Forgetting Saigon

Madison Nguyen’s election-night party wasn’t exactly hard to find. Blue-and-white “Re-elect Madison Nguyen” fliers appeared with increasing regularity as Metro neared M Cafe on Burdette Drive in San Jose, a hip Asian joint that serves coffee while showing sports on TVs.

Apparently, the Nguyen campaign had more posters and fliers than it knew what to do with, because the inside of the large room was stuffed with banners and campaign materials. Maybe that was the strategy, in order to wipe out any memories of the Little Saigon imbroglio by inundating voters with “Vote Nguyen” posters for the San Jose City Council District 7 incumbent.

The blue and white of the posters re-created the upper parts of the walls as well, which might explain the new-paint smell that stifled any of the scents coming from the hybrid American-Vietnamese buffet. There were enough egg rolls and sugary sodas to send everyone into sugar shock.

Not 30 seconds after arriving, Nguyen’s attentive campaign manager, Theresa Le, politely asked who I was. She brought over Penny Aguila and Robert Sandoval, volunteers who contributed time to the campaign.

“I have seen the changes that she has done,” Aguila said. “It was so bad before, and now it’s so clean and nice.” She told me that the Little Saigon issue was history, but surely it was on the mind of everyone at the event.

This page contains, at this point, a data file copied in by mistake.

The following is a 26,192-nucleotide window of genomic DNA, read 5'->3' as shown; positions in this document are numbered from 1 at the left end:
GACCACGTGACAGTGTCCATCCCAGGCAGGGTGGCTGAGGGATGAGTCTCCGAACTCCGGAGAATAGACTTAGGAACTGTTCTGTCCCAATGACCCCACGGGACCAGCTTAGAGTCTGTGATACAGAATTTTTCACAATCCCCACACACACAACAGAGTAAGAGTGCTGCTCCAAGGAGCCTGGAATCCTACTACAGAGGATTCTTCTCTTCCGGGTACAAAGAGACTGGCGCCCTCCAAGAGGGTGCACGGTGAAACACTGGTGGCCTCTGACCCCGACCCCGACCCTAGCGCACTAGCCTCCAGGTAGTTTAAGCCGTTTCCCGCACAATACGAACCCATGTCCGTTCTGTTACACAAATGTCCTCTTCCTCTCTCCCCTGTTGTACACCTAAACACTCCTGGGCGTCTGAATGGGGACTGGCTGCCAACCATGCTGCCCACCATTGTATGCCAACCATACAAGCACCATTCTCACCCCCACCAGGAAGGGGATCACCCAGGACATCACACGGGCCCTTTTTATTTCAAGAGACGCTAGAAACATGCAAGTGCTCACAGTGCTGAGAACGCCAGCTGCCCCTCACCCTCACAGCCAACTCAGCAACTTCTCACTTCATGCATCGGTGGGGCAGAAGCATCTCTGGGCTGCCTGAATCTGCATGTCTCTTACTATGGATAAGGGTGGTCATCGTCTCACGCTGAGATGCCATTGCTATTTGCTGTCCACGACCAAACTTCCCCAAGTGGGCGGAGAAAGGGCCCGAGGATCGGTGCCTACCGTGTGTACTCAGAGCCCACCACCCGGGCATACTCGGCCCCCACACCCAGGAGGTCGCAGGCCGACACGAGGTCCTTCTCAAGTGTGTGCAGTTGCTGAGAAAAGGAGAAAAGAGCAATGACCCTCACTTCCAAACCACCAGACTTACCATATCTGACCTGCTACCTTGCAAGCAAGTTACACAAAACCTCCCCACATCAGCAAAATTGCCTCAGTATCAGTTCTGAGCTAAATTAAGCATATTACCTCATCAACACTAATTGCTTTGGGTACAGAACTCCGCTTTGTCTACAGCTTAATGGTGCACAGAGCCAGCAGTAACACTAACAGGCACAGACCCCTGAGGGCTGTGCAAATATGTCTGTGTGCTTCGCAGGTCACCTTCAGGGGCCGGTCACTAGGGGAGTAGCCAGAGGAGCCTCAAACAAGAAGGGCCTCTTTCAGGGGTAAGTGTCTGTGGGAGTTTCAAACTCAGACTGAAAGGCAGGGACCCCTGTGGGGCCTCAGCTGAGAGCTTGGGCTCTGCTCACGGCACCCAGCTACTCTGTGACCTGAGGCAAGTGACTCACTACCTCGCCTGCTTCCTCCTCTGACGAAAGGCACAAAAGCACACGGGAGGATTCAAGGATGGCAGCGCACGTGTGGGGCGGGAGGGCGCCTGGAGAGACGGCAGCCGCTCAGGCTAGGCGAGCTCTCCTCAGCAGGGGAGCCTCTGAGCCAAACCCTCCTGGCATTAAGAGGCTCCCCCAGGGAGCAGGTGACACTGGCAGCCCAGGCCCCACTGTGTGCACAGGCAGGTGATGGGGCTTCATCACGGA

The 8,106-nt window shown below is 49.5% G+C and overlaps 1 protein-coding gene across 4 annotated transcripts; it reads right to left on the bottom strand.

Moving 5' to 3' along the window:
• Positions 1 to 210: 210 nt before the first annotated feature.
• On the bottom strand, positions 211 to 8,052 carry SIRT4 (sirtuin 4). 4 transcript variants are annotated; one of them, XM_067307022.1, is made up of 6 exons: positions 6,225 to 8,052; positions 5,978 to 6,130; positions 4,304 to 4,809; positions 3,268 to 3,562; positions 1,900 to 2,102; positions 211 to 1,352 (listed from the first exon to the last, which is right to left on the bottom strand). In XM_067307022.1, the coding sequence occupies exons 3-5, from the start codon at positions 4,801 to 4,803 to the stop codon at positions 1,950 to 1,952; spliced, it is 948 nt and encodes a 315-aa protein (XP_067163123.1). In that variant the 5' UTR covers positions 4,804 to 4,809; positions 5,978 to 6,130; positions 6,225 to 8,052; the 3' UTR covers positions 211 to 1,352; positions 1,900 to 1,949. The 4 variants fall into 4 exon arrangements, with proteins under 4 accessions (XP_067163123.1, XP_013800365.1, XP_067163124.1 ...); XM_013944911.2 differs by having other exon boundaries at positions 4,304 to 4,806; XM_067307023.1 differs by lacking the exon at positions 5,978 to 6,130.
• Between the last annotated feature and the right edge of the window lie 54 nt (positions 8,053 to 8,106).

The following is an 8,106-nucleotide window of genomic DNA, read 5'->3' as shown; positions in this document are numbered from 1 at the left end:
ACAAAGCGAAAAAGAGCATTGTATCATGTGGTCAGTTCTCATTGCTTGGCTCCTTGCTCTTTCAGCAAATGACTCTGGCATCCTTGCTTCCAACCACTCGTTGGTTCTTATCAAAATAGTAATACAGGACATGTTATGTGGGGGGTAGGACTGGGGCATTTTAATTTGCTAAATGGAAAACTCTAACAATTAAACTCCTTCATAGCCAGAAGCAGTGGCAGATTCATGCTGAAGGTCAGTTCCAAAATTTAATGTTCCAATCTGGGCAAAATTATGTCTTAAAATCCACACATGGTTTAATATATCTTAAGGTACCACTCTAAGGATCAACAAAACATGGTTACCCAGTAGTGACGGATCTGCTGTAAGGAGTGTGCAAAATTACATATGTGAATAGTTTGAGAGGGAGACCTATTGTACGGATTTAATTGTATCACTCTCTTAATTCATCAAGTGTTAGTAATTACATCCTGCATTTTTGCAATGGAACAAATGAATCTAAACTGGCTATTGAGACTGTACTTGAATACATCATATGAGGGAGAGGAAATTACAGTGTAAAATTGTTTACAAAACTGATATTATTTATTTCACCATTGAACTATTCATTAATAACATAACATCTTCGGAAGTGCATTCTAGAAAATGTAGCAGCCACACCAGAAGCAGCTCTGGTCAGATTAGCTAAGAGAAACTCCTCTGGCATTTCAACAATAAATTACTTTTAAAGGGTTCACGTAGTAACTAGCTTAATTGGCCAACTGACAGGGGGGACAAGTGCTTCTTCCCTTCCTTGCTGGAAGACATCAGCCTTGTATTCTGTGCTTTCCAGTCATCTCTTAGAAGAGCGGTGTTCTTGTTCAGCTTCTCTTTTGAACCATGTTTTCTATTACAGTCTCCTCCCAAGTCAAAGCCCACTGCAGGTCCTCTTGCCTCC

In the middle of the room, eight large TVs showed the Lakers-Celtics match-up. About a third of the 100 or so people present were watching the game intently, ignoring the preliminary vote count displayed on a projection monitor in the corner.

Le grabbed the microphone and gave a play-by-play commentary in English and Vietnamese on the voting results. People cheered as she announced that Nguyen had a hefty 1,000-vote lead in early returns.

Miss Vietnam Northern California walked around the party in her crown and sash, beaming and shaking hands. She asked me to sign a shirt supporting Nguyen, but I politely declined.

A solitary man in the corner named Bill Lewis turned out to be Nguyen’s high school counselor from Modesto. He said that he wasn’t surprised that she was elected—he remembered how motivated she was in school.

Le began speaking again, but this time her words were met with thunderous applause. Nguyen had somehow slipped into the party and was standing right next to Le. As Nguyen took the microphone, the crowd quieted down.

Nguyen thanked everyone for their support in English and Vietnamese, then handed the microphone back and started hugging people, confident that her victory was all but assured.

— Adam Murphy

The Fly is the valley’s longest running political column, written by Metro Silicon Valley staff, to provide a behind-the-scenes look at local politics. Fly accepts anonymous tips.

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